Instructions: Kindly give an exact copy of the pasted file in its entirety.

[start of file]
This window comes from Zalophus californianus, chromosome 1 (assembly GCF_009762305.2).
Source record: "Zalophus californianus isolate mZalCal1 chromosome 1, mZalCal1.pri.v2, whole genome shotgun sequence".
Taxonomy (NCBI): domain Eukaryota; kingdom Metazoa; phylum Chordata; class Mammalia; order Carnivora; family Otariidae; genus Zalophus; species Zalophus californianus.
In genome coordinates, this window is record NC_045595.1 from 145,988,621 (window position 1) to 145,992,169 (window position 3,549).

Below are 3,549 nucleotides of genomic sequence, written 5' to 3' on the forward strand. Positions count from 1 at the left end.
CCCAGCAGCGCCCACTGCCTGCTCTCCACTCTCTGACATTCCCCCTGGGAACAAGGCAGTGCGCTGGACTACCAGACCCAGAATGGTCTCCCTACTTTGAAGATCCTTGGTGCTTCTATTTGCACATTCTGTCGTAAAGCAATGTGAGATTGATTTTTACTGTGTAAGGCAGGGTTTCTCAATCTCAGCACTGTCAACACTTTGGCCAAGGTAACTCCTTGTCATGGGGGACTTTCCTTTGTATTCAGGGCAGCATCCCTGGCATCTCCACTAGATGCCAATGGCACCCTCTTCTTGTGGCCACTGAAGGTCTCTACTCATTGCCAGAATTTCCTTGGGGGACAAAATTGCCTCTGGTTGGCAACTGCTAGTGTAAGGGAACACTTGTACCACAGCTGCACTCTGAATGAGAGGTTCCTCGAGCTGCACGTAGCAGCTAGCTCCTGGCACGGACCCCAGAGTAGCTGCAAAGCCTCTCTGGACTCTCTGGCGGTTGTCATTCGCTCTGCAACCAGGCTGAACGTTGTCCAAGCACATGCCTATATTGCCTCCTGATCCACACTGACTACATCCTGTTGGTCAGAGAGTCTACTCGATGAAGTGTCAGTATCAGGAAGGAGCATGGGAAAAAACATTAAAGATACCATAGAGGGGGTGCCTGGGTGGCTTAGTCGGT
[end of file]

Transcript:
This window comes from Zalophus californianus, chromosome 1 (assembly GCF_009762305.2).
Source record: "Zalophus californianus isolate mZalCal1 chromosome 1, mZalCal1.pri.v2, whole genome shotgun sequence".
Taxonomy (NCBI): domain Eukaryota; kingdom Metazoa; phylum Chordata; class Mammalia; order Carnivora; family Otariidae; genus Zalophus; species Zalophus californianus.
In genome coordinates, this window is record NC_045595.1 from 145,988,621 (window position 1) to 145,992,169 (window position 3,549).

Below are 3,549 nucleotides of genomic sequence, written 5' to 3' on the forward strand. Positions count from 1 at the left end.
CCCAGCAGCGCCCACTGCCTGCTCTCCACTCTCTGACATTCCCCCTGGGAACAAGGCAGTGCGCTGGACTACCAGACCCAGAATGGTCTCCCTACTTTGAAGATCCTTGGTGCTTCTATTTGCACATTCTGTCGTAAAGCAATGTGAGATTGATTTTTACTGTGTAAGGCAGGGTTTCTCAATCTCAGCACTGTCAACACTTTGGCCAAGGTAACTCCTTGTCATGGGGGACTTTCCTTTGTATTCAGGGCAGCATCCCTGGCATCTCCACTAGATGCCAATGGCACCCTCTTCTTGTGGCCACTGAAGGTCTCTACTCATTGCCAGAATTTCCTTGGGGGACAAAATTGCCTCTGGTTGGCAACTGCTAGTGTAAGGGAACACTTGTACCACAGCTGCACTCTGAATGAGAGGTTCCTCGAGCTGCACGTAGCAGCTAGCTCCTGGCACGGACCCCAGAGTAGCTGCAAAGCCTCTCTGGACTCTCTGGCGGTTGTCATTCGCTCTGCAACCAGGCTGAACGTTGTCCAAGCACATGCCTATATTGCCTCCTGATCCACACTGACTACATCCTGTTGGTCAGAGAGTCTACTCGATGAAGTGTCAGTATCAGGAAGGAGCATGGGAAAAAACATTAAAGATACCATAGAGGGGGTGCCTGGGTGGCTTAGTCGGT